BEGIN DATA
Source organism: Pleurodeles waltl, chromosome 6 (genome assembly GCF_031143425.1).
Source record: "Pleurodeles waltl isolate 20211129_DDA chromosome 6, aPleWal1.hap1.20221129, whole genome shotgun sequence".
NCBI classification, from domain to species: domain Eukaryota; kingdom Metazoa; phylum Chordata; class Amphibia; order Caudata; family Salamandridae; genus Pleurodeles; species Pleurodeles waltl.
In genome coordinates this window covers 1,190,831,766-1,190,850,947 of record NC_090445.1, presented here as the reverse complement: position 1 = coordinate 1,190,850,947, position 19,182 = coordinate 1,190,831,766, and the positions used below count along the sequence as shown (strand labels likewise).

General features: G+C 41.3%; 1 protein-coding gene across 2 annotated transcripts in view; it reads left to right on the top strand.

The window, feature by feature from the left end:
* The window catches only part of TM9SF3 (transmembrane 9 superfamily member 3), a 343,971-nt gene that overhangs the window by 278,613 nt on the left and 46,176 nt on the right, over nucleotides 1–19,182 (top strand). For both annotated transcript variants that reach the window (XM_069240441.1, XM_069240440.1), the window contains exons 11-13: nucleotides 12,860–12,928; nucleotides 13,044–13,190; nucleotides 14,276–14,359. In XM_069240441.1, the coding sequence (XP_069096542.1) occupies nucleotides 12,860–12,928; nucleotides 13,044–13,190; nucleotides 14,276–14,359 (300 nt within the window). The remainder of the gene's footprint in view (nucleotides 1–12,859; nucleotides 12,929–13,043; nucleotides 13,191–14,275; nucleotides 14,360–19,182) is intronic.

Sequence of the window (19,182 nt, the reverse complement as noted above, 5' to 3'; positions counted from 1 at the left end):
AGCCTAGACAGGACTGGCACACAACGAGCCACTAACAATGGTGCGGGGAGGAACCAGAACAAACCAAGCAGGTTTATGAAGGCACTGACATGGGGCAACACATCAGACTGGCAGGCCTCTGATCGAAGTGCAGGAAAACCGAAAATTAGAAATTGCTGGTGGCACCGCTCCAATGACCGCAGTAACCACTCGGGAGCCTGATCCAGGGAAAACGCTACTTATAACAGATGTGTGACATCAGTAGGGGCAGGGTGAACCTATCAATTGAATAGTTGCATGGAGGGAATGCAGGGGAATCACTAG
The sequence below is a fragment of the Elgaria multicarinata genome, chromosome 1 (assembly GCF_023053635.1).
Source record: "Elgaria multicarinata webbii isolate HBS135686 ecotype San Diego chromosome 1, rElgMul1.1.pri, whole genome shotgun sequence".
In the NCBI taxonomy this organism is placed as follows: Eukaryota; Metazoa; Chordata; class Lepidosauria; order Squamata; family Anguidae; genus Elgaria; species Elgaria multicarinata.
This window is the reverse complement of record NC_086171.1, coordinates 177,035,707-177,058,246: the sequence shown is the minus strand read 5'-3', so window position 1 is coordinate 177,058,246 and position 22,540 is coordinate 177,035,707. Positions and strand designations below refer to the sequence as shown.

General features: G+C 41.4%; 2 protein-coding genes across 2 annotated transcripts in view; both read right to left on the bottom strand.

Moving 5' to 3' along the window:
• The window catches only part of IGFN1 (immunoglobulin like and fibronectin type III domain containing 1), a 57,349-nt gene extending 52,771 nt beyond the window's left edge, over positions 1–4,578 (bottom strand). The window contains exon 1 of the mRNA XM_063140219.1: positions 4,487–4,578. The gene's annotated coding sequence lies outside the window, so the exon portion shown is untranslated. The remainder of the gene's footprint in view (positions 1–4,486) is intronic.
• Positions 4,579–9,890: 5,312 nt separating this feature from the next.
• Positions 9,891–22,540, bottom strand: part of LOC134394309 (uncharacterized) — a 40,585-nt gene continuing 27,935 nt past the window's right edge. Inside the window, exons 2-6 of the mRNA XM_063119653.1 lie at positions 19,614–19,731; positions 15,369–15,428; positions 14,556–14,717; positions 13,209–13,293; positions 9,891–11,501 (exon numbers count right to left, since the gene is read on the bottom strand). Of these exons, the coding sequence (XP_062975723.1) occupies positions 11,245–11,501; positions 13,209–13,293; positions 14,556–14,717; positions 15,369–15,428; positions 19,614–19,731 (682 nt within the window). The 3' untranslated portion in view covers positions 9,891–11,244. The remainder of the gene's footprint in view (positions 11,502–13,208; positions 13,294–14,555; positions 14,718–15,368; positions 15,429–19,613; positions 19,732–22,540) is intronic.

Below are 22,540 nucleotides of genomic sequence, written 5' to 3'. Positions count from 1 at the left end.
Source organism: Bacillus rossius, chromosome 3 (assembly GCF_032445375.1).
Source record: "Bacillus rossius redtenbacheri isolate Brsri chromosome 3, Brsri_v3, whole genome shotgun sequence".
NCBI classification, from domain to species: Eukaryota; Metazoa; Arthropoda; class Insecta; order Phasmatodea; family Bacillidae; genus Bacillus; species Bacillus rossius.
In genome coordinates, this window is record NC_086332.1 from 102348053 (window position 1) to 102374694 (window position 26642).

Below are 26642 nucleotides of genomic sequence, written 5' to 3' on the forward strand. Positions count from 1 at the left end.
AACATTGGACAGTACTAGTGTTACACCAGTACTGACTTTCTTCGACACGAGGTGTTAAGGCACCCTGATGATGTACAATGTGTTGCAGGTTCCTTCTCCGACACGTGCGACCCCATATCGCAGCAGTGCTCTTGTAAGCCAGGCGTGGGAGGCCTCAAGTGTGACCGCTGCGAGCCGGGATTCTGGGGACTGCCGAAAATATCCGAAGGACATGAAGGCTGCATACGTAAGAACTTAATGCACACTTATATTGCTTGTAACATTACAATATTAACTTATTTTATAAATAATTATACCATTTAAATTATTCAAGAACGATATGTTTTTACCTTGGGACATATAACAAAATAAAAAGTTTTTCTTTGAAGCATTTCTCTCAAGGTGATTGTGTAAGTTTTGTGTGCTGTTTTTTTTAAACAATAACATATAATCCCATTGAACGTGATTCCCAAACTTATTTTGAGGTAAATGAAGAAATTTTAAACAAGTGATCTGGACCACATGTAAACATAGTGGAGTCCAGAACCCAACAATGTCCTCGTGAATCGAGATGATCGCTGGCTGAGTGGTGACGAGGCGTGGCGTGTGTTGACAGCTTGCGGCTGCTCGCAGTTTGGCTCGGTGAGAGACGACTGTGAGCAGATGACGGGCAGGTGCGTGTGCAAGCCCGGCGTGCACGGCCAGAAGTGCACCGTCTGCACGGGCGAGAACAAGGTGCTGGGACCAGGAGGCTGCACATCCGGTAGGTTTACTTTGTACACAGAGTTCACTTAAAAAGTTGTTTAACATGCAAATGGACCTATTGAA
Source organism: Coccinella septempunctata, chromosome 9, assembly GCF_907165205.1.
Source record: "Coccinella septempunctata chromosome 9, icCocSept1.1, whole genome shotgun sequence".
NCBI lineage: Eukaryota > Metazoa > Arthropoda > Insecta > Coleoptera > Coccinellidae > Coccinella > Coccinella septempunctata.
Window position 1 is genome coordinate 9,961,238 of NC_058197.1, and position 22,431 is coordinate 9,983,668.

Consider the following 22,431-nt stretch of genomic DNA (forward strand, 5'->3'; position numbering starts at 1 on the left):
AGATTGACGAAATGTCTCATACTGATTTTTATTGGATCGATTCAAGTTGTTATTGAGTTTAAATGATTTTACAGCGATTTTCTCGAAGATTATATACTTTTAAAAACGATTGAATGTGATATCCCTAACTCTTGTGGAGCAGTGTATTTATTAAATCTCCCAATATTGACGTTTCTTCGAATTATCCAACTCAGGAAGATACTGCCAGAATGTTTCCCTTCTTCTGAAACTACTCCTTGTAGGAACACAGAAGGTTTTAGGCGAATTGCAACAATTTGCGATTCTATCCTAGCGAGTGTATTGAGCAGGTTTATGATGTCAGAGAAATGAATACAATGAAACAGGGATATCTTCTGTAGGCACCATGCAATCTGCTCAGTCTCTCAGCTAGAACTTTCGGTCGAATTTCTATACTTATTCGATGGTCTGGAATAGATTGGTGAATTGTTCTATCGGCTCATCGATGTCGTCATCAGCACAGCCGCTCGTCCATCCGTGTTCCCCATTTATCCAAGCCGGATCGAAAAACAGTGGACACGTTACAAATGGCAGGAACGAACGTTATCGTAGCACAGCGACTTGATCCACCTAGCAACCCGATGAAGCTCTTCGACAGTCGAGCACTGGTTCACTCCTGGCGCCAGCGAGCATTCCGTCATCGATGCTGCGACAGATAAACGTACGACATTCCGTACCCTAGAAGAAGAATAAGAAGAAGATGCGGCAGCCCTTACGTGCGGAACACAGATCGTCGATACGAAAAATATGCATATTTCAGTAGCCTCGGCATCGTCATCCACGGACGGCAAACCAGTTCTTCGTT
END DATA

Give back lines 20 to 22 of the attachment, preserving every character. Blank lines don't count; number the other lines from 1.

Source organism: Bacillus rossius, chromosome 3 (assembly GCF_032445375.1).
Source record: "Bacillus rossius redtenbacheri isolate Brsri chromosome 3, Brsri_v3, whole genome shotgun sequence".
NCBI classification, from domain to species: Eukaryota; Metazoa; Arthropoda; class Insecta; order Phasmatodea; family Bacillidae; genus Bacillus; species Bacillus rossius.